What's new with Bath Drama...

Auditions!

 

Bath Drama's Spring production

Touched by Stephen Lowe

Auditions taking place in November 2021, more information on our Auditions page.

Bath Drama 2021 AGM taking place this October​

Join us on Monday 18th October as we host this year's AGM, and return to our old home for an in-person get together! Starting at 19.30 at the Rec Pavilion, join us as we look back over the past 12 months and look ahead to the next!

 

See you all there!

Robin Hood has been cast!

After a successful round of auditions, the cast and crew for this year's Pantomime have been assembled, and the first read through is complete. Tickets will be available for purchase soon, watch this space...

IN MEMORIUM...

Bath Drama – together with the rest of the amateur drama scene in Bath – has over the last few months lost two remarkable veteran members whose absence will be greatly regretted by their friends and colleagues.

Valerie Lorenz always seemed to have come to Bath and Bath Drama from somewhere more exotic. This was partly thanks to her name, and her experience of foreign places - especially from South Africa, where she lived for a number of years and went to university. In fact, she hailed from Bristol, was born in Easton in Gordano and returned to Bristol after her time in South Africa. She moved to Bath in later years after the death of her husband.


Valerie became involved with the amateur drama scene in this part of the world in the 1980s. She was active in the Octagon Club and the RTC as well as Bath Drama. Bath Drama can perhaps claim priority of place here inasmuch as, besides her performances in many shows – the writer can recall her appearing in Arsenic and Old Lace, Daisy Pulls it Off, Uncle Vanya, at least one panto (Robin Hood) and at least one open-air, the joint RTC-BD-Playing Up version of Chaucer’s Canterbury Tales – she took over the sometimes thankless role of Club Chair for a brief period during the 1990s.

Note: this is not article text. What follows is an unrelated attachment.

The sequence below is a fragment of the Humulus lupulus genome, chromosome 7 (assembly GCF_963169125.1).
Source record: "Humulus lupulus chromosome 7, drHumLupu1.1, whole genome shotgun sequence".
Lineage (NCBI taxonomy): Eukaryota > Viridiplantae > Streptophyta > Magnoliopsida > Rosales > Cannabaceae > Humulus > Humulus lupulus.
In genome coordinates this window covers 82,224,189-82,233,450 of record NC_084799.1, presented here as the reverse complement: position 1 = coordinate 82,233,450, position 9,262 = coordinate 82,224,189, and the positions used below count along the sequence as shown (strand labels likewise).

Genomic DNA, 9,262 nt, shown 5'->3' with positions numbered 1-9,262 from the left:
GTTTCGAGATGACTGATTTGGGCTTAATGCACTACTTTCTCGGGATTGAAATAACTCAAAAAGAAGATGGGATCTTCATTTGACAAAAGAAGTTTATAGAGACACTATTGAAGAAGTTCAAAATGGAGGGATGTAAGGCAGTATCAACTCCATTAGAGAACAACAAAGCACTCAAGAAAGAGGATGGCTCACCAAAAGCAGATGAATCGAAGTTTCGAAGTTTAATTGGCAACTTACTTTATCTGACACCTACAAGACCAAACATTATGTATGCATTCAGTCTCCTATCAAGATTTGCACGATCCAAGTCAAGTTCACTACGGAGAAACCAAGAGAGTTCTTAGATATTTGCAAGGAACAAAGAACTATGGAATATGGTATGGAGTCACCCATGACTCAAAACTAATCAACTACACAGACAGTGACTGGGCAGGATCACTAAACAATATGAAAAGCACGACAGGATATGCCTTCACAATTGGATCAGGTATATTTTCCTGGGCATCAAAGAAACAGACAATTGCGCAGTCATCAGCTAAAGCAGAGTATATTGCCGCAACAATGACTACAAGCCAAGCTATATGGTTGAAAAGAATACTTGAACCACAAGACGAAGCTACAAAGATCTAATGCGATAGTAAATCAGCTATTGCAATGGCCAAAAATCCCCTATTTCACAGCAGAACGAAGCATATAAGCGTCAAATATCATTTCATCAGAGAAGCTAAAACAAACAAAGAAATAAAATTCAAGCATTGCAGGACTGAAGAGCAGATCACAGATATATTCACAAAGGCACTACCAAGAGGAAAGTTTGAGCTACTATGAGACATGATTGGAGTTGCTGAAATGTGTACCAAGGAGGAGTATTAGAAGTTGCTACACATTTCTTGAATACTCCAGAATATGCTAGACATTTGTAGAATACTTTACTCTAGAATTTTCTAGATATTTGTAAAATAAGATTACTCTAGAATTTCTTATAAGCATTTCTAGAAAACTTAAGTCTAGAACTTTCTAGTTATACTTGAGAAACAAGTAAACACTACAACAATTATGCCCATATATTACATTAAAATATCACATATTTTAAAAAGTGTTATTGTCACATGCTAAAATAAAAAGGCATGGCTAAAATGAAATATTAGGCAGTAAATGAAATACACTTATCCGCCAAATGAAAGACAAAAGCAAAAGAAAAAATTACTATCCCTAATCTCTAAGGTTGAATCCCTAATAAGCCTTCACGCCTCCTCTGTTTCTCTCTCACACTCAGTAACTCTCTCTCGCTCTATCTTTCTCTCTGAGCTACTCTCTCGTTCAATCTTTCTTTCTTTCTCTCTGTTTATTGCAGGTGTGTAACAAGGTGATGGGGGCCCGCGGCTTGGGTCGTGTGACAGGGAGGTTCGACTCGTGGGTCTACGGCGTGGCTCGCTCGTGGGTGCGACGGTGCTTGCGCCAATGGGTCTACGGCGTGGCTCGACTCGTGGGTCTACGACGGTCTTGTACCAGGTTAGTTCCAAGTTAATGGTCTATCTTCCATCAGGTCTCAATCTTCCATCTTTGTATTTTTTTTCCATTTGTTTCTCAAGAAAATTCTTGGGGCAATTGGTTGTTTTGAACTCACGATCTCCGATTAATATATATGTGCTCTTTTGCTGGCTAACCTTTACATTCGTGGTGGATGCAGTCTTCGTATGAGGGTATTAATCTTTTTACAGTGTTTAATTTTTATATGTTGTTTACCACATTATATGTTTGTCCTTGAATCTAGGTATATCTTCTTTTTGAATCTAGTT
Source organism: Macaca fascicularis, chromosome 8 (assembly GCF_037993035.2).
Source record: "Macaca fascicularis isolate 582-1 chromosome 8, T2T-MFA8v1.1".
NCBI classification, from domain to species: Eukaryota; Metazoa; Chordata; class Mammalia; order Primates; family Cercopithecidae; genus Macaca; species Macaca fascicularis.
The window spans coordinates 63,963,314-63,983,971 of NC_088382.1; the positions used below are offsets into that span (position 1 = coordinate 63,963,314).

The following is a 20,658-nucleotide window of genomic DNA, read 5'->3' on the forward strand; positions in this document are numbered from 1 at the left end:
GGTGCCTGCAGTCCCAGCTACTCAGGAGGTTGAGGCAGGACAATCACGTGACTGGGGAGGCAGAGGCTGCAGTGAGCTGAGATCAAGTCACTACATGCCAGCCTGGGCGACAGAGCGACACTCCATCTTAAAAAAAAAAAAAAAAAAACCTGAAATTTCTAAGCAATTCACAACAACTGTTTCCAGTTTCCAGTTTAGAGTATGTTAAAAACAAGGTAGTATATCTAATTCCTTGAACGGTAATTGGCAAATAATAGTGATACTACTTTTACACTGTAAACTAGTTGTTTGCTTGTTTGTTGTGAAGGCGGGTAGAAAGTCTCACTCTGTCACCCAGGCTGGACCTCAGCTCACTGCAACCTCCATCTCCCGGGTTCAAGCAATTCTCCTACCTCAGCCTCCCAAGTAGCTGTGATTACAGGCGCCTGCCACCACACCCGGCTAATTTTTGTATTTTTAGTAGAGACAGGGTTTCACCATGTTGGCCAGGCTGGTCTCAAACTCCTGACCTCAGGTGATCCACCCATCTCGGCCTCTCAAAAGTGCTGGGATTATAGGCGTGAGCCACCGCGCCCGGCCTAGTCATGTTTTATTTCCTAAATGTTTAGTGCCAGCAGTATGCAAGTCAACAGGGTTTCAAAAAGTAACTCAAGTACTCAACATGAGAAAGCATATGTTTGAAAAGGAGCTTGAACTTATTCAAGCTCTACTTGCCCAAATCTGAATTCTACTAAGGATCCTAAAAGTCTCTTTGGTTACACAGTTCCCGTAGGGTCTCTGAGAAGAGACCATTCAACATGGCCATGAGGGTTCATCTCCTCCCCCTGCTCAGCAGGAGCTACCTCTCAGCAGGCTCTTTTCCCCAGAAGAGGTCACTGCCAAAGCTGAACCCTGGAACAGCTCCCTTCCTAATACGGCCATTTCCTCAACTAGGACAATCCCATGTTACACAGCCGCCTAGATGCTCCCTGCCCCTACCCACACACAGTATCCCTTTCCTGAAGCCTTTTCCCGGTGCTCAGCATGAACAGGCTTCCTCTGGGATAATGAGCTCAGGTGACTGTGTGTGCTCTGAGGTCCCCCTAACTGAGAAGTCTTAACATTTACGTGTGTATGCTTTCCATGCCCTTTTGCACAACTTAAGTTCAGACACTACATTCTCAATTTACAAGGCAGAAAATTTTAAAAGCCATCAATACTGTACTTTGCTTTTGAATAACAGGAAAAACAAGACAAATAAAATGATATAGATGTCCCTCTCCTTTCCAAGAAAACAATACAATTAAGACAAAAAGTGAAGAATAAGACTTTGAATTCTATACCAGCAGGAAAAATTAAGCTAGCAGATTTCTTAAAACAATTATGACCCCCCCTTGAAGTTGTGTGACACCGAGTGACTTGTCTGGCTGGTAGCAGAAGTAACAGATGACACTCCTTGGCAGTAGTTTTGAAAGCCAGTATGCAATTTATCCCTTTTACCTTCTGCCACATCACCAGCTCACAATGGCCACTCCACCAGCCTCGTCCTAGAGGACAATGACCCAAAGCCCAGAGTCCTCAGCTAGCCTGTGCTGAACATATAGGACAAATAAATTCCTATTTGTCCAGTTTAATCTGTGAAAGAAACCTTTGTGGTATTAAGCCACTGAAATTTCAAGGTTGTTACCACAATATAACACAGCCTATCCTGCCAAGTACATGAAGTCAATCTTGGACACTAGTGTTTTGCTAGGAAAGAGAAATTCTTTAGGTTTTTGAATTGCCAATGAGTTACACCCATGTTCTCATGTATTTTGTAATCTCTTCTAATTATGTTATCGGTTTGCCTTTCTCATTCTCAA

Valerie was a teacher/lecturer by profession and, after raising her four children, ran courses locally for the Open University and the University of the Third Age. The Club benefitted from her scholarship. With her, trying something new often meant trying something old. She taught a course on ‘The Glory that was Greece’ and led us through a rehearsed reading of The Girl from Samos by Menander. She also organized a reading of various medieval mystery plays one Christmas … quite possibly a spin-off from an early drama or history of drama course.

 

Bath Drama as a whole appreciated the breadth of her interest and the depth of her commitment – she always seemed ready to turn out and help. Thank you, Valerie, for all you gave to Bath Drama – we shall miss you.


Colin Barnes played the part of Mak the sheep-stealer in the Second Shepherds’ Play in the Wakefield Cycle of mystery plays directed by Valerie Lorenz for a reading at BD. But doing a good line in dodgy characters was only part of Colin’s very substantial contribution to the life of Bath Drama in the 2000s and 2010s.


He studied at the Bath Academy of Art in the late 1960s and is listed on the Artists’ Biographies site as a printmaker and photographer. He was a considerable figure on the Bath Art scene before, as far as this writer is aware, he turned his attention to drama.


Colin served on the BD committee for a number of years as the member responsible for organizing and providing the texts for Tuesday readings. In contrast to Valerie, when Colin wanted you to try something new it was usually very new and often avant-garde and edgy. He directed productions of two Howard Brenton plays at the Rondo (Ann Boleyn for the RTC in 2013 and The Arrest of Ai Wei Wei for Bath Drama in 2015). He was also a playwright. He wrote a one-man play The Place of Truth for BD’s compendium of new writing Three Card Trick staged at the Rondo in 2013, Gothic, an adaption of three chilling tales in 2017 and a play about the Halfpenny Bridge disaster produced in
collaboration with the Museum of Bath at Work. Colin was for many years a volunteer at the Museum and thanks to him it became an alternative rehearsal, performance and even social space for Bath Drama.


RIP both of them. Bath Drama sends its condolences to their family and friends and will not forget them in a hurry.

Steve Curtis, Treasurer Bath Drama 2004–19
PS: we are keenly aware that these obituaries may be deficient in terms of both accuracy and
amplitude. The Club would be glad to receive any additions or corrections. SJC